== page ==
Undergraduate Research Spotlight: Maggie McKenzie
For Undergraduate Research Week, we’re featuring interviews with our senior honors thesis students about their work in progress.
What encouraged you to get involved in research?
To be honest, I felt like it was the natural progression of my undergraduate career. I had taken a grad level research course with Dr. Ernst of religious studies in the past and loved it, and I’ve always enjoyed (weirdly enough?) writing papers and doing research.
Briefly, what is your research about?
I am looking at how King Abdullah II of Jordan articulates the national identity of Jordan from his position as head-of-state and symbolic monarch
What do you like most about your work?
I am genuinely and enthusiastically passionate about the topic of my research, and my initial research questions about Jordanian identity were actually questions that I left Jordan wondering about after studying there in the summer of 2018. It’s been really rewarding to get to dive deeply into complex questions I truly want to explore.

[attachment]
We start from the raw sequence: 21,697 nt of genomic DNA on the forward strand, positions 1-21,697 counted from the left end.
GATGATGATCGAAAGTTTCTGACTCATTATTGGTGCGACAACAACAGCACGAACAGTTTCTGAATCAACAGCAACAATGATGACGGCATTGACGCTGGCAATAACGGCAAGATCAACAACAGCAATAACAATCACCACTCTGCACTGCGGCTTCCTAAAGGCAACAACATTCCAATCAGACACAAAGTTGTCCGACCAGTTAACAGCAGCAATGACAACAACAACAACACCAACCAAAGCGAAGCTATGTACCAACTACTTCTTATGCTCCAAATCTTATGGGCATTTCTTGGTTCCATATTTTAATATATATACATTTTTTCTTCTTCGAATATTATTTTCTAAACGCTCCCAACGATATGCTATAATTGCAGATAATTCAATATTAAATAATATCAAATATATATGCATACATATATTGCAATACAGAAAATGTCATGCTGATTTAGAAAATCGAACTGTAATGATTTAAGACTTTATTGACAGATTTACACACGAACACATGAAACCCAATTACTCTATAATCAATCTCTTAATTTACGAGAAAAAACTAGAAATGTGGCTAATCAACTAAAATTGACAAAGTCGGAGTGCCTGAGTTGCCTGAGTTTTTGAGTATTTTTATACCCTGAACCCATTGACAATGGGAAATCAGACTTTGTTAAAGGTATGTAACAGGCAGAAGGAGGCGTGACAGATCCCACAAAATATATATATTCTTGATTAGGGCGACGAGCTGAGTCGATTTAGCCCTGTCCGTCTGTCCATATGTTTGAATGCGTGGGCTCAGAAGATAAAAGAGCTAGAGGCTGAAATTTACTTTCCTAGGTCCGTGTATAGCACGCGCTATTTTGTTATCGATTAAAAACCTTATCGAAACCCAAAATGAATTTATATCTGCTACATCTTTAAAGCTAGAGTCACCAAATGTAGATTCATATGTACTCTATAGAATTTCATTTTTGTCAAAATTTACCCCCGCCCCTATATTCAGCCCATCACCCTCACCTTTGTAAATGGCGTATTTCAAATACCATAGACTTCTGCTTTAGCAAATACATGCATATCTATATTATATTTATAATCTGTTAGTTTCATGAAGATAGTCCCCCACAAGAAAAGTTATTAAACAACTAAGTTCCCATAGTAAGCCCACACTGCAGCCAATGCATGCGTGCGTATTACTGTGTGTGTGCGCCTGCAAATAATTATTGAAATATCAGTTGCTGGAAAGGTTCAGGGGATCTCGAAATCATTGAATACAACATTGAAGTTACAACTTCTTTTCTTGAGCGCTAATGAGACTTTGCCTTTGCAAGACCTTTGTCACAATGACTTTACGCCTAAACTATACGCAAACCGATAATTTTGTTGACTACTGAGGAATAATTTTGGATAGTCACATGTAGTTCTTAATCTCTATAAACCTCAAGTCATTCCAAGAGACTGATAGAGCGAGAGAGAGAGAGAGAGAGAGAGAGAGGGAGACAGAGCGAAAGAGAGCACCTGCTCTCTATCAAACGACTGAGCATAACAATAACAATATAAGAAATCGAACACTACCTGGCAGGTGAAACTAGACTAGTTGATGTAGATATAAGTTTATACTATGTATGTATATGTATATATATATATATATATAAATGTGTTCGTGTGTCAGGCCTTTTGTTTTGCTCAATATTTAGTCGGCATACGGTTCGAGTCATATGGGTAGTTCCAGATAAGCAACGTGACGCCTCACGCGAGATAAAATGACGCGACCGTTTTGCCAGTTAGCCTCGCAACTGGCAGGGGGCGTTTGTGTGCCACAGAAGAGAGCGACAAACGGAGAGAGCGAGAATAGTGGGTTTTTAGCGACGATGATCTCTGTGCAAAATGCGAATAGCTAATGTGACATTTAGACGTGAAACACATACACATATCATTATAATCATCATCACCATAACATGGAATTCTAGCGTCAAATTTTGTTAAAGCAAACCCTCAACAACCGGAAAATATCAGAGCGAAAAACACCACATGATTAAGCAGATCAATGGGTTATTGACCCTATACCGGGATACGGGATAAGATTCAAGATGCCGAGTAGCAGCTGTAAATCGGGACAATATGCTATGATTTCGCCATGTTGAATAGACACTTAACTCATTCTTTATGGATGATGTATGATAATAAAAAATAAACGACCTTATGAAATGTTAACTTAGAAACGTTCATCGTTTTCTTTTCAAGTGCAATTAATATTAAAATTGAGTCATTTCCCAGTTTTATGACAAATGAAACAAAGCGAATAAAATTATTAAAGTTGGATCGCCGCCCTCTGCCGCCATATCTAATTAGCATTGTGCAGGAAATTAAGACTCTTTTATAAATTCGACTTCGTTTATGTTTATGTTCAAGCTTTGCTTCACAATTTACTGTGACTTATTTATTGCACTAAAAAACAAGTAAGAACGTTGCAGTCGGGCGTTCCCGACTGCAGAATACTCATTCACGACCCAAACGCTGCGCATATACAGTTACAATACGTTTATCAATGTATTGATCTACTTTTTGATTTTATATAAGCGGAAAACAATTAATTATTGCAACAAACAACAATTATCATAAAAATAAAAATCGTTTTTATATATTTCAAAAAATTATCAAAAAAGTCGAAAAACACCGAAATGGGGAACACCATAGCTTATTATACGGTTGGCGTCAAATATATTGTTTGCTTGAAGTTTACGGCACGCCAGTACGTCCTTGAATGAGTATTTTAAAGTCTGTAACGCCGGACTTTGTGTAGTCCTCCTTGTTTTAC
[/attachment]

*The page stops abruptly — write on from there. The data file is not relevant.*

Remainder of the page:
What is the most valuable lesson you’ve learned from this experience (so far)?
Developing an effective methodology is key, even when one’s research is not exactly empirical. You must be able to make sense of your notes on your sources and be consistent in the way you relay and produce knowledge for your readers!
What has been the most difficult part of your research experience (so far)?
As someone who is very “deadline motivated,” I find it difficult to stay consistent in the volume of work I’m doing on my thesis day to day and week to week. Keeping on track is key to completing the project, but it’s its own challenge!
What do you want to do as a career, and do you think you might want a career that involves research?
Though I plan first to go into NGO and nonprofit work, I would like to envision a career in academia later down the line. I love the university environment and could definitely see myself returning to teach and do research later in life.